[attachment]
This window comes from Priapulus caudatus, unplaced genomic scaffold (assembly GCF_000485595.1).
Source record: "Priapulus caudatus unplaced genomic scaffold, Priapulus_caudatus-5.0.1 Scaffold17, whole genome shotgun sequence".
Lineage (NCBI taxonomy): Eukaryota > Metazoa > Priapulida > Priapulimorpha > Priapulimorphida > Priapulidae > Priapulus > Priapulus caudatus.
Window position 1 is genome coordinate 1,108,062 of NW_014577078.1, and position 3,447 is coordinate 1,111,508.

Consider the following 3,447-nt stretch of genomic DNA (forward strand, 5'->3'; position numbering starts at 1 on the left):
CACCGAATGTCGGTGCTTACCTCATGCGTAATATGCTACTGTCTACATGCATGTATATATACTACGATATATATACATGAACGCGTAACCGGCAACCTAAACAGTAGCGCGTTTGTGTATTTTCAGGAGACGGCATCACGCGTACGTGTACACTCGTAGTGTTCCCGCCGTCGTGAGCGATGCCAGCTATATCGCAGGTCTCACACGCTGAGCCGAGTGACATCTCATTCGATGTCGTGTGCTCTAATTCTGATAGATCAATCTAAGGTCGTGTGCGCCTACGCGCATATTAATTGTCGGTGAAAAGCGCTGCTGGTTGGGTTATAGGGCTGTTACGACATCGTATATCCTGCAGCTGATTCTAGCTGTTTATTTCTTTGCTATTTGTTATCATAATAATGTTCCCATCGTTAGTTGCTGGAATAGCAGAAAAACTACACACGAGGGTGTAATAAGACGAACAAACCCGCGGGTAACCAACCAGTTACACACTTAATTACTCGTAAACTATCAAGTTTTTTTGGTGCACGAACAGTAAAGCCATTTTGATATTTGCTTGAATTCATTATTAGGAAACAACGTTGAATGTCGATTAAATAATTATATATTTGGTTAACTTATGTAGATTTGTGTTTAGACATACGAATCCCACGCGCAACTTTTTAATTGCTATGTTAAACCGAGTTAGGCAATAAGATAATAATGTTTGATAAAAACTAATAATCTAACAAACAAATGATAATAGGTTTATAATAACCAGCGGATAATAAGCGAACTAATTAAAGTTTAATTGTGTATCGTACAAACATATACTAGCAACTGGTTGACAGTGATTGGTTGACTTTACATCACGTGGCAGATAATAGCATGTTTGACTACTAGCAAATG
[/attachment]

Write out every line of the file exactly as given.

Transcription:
This window comes from Priapulus caudatus, unplaced genomic scaffold (assembly GCF_000485595.1).
Source record: "Priapulus caudatus unplaced genomic scaffold, Priapulus_caudatus-5.0.1 Scaffold17, whole genome shotgun sequence".
Lineage (NCBI taxonomy): Eukaryota > Metazoa > Priapulida > Priapulimorpha > Priapulimorphida > Priapulidae > Priapulus > Priapulus caudatus.
Window position 1 is genome coordinate 1,108,062 of NW_014577078.1, and position 3,447 is coordinate 1,111,508.

Consider the following 3,447-nt stretch of genomic DNA (forward strand, 5'->3'; position numbering starts at 1 on the left):
CACCGAATGTCGGTGCTTACCTCATGCGTAATATGCTACTGTCTACATGCATGTATATATACTACGATATATATACATGAACGCGTAACCGGCAACCTAAACAGTAGCGCGTTTGTGTATTTTCAGGAGACGGCATCACGCGTACGTGTACACTCGTAGTGTTCCCGCCGTCGTGAGCGATGCCAGCTATATCGCAGGTCTCACACGCTGAGCCGAGTGACATCTCATTCGATGTCGTGTGCTCTAATTCTGATAGATCAATCTAAGGTCGTGTGCGCCTACGCGCATATTAATTGTCGGTGAAAAGCGCTGCTGGTTGGGTTATAGGGCTGTTACGACATCGTATATCCTGCAGCTGATTCTAGCTGTTTATTTCTTTGCTATTTGTTATCATAATAATGTTCCCATCGTTAGTTGCTGGAATAGCAGAAAAACTACACACGAGGGTGTAATAAGACGAACAAACCCGCGGGTAACCAACCAGTTACACACTTAATTACTCGTAAACTATCAAGTTTTTTTGGTGCACGAACAGTAAAGCCATTTTGATATTTGCTTGAATTCATTATTAGGAAACAACGTTGAATGTCGATTAAATAATTATATATTTGGTTAACTTATGTAGATTTGTGTTTAGACATACGAATCCCACGCGCAACTTTTTAATTGCTATGTTAAACCGAGTTAGGCAATAAGATAATAATGTTTGATAAAAACTAATAATCTAACAAACAAATGATAATAGGTTTATAATAACCAGCGGATAATAAGCGAACTAATTAAAGTTTAATTGTGTATCGTACAAACATATACTAGCAACTGGTTGACAGTGATTGGTTGACTTTACATCACGTGGCAGATAATAGCATGTTTGACTACTAGCAAATG